What was billed as the defining period of the season (Premier League matches against Aston Villa, Manchester United and Chelsea, and a Fourth Round FA Cup tie at Stoke) has yielded one point and the end of Arsenal’s Wembley dream for another season. Anyone with a passing interest in today’s fixture could have predicted the Gunners might yet again suffer at the hands of Didier Drogba, and indeed the Ivorian managed to hit Arsenal where it hurts with two killer goals within the first half hour.
Funnily enough for most of the game Arsenal looked the better side at Stamford Bridge (in stark contrast to the desperate non-performance against Manchester United at the Emirates) but yet again there were those well-documented frailties where the team looked naive in defence, highly vulnerable to the counter-attack and seemed to be carrying a goalkeeper whose confidence looks to be completely shot. In spite of what the manager will say, Arsenal’s title challenge is certainly over now. Four games against the other title contenders, four defeats. Enough said.
But before we get into too much of an Arsenal downer it’s probably worth remembering what was predicted for the Gunners before the season started. If the media were to be believed the top three was going to consist of Man United, Chelsea and Liverpool (whatever happened to them?) and Arsenal were going to do well to roll in sixth behind Man City and Tottenham. While I don’t think third place should be the summit of Arsenal’s ambition, the club has definitely made progress since last year, but the question still has to be: how much longer can the team be an exciting project awaiting fruition?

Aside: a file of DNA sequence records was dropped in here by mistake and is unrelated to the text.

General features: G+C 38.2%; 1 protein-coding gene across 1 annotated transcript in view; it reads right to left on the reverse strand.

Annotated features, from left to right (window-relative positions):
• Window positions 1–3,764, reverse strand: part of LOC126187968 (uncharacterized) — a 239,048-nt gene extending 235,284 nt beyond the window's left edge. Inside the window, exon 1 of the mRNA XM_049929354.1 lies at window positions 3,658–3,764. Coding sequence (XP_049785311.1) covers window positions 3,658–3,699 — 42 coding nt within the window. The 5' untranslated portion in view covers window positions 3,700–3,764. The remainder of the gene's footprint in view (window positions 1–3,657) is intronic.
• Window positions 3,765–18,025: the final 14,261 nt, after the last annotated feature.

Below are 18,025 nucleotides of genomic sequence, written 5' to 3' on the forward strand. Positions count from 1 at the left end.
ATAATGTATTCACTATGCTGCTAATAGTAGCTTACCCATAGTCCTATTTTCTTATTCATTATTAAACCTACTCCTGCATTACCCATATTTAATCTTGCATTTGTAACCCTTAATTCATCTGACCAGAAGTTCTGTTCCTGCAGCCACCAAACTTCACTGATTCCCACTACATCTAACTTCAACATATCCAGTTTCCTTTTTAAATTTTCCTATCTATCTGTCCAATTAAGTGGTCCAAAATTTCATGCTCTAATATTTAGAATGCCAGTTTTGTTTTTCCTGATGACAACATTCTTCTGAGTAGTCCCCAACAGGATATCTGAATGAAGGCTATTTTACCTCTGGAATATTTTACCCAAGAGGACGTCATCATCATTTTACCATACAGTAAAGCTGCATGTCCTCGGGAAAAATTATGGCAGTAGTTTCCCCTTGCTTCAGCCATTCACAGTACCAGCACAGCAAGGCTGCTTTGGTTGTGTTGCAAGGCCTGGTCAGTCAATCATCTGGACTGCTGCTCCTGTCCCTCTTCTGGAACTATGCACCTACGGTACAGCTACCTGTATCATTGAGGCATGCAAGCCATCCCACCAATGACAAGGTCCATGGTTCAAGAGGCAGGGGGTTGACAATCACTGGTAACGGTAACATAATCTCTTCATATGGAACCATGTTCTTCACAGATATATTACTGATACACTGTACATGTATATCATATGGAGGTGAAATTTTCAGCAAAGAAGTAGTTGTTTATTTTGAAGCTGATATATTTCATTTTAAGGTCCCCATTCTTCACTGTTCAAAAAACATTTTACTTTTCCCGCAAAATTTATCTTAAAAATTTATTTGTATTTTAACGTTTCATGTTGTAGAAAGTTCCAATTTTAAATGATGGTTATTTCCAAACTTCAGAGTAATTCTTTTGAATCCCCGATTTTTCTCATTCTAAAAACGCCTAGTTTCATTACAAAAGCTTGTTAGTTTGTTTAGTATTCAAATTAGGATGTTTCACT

We have, in Cesc Fabregas, unquestionably one of the finest midfielders in the world. His loyalty and commitment to Arsenal have been more than impressive and he never looks like he’s angling for a move to sunnier climes, but who could blame him if he succumbed to this summer’s inevitable advances from Barcelona? Arsenal haven’t won anything since the FA Cup in 2005 and players of his calibre can’t be expected to simply settle for Champions League qualification every year. The Gunners need to win something, and soon.
Don’t be in any doubt that Arsene Wenger has a rather better idea about what he’s doing than any of his critics, and I certainly wouldn’t want to see anyone else in charge of the team, but the Champions League is now the last hope of silverware this season. If Arsenal are unable to surpass the top teams from Spain, Italy and the UK to lift this year’s trophy then the club will inevitably find itself at a crossroads in the summer. Will Fabregas stay? Will Wenger make a significant move in the transfer market? Will next season be more of the same?